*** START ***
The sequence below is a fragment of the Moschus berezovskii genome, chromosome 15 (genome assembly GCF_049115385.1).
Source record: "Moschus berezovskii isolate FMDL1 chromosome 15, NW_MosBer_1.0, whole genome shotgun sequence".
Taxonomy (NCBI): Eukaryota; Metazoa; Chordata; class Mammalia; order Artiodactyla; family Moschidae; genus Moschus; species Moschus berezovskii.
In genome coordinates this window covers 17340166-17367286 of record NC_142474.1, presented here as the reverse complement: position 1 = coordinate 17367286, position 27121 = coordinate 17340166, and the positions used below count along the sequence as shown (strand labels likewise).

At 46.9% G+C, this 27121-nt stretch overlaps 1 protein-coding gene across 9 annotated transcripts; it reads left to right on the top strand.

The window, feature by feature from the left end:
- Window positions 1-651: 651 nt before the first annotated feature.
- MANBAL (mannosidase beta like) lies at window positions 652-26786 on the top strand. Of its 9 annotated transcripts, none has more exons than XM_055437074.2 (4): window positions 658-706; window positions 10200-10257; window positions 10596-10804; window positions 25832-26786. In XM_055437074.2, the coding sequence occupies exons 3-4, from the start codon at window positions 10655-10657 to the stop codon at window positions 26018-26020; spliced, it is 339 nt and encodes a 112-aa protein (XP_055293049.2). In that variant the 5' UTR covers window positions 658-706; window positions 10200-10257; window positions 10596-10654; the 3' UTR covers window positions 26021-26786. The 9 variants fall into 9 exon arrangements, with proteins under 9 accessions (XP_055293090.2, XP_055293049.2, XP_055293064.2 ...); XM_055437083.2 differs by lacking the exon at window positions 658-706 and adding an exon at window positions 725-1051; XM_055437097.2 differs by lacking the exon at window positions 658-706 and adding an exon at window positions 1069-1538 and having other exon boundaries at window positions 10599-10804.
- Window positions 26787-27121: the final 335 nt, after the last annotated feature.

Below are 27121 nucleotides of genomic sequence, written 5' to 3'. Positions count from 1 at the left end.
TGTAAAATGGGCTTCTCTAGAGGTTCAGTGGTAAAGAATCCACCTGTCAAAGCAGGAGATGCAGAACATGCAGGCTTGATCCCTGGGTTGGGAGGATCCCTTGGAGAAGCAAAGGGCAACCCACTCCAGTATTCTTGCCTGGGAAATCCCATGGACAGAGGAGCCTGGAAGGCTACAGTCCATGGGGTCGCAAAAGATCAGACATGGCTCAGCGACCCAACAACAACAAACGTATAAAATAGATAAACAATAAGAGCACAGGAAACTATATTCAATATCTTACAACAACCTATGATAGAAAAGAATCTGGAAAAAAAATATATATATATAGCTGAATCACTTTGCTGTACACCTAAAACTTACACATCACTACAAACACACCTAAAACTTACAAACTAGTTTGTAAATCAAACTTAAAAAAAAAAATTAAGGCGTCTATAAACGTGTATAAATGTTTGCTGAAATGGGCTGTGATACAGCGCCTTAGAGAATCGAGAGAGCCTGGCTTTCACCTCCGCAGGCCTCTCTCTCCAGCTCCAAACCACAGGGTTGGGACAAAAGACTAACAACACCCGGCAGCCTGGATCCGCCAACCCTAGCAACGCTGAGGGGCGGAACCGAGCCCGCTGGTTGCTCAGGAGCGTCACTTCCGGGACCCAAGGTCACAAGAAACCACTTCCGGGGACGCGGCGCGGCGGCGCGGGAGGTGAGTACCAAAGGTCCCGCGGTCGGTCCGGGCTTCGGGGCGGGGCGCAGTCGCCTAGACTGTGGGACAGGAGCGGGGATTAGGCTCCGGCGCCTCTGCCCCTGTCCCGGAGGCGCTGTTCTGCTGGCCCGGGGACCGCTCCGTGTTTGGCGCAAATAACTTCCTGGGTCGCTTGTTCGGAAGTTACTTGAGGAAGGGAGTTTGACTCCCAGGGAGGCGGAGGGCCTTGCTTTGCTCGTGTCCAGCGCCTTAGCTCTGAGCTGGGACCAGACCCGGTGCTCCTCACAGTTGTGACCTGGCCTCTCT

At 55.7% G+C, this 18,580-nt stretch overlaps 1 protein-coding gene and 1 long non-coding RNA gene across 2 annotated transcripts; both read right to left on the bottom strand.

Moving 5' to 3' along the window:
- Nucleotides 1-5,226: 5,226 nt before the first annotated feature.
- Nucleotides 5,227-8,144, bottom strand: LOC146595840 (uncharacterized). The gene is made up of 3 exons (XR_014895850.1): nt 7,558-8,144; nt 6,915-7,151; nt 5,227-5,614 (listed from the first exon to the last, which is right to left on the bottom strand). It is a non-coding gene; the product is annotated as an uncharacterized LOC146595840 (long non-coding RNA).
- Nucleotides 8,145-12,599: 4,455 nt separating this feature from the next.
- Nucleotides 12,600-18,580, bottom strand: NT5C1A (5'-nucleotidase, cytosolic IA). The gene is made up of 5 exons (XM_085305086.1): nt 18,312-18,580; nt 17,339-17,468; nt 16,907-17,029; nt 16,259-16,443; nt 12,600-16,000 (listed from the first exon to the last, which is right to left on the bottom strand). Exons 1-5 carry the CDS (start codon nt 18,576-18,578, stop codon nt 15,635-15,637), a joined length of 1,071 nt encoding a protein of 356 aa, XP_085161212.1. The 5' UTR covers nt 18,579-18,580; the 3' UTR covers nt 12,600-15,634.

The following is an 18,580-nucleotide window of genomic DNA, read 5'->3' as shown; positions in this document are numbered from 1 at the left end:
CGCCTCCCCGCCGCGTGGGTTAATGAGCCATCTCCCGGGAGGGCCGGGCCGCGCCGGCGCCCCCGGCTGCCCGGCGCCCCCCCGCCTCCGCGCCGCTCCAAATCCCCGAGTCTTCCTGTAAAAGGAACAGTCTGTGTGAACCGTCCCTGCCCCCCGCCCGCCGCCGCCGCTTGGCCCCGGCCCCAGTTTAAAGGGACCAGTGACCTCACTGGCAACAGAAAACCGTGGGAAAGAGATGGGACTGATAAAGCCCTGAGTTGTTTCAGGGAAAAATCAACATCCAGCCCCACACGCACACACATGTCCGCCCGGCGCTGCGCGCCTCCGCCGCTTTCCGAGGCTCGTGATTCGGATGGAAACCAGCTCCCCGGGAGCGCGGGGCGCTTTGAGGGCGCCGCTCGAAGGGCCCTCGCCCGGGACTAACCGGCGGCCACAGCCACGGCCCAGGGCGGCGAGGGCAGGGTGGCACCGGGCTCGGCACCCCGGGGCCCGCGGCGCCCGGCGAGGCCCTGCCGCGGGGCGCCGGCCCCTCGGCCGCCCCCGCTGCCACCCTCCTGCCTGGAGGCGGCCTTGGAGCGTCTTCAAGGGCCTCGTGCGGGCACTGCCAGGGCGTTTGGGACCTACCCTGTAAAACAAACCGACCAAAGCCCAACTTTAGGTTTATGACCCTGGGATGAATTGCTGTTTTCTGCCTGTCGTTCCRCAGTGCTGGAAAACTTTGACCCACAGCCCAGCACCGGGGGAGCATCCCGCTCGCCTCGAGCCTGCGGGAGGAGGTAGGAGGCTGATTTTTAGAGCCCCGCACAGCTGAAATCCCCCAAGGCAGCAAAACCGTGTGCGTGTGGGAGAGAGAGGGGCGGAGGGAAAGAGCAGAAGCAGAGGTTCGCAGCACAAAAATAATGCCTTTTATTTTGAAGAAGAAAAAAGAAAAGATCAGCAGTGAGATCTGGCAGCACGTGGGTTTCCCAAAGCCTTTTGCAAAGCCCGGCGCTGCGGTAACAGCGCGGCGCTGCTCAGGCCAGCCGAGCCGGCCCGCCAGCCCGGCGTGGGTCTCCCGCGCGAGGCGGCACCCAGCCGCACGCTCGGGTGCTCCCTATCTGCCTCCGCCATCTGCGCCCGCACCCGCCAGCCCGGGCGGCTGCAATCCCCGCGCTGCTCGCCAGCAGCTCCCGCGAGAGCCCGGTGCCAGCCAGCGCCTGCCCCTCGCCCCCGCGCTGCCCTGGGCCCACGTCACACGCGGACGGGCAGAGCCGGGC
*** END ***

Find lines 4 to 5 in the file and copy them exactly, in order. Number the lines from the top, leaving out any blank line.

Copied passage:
In genome coordinates this window covers 17340166-17367286 of record NC_142474.1, presented here as the reverse complement: position 1 = coordinate 17367286, position 27121 = coordinate 17340166, and the positions used below count along the sequence as shown (strand labels likewise).

At 46.9% G+C, this 27121-nt stretch overlaps 1 protein-coding gene across 9 annotated transcripts; it reads left to right on the top strand.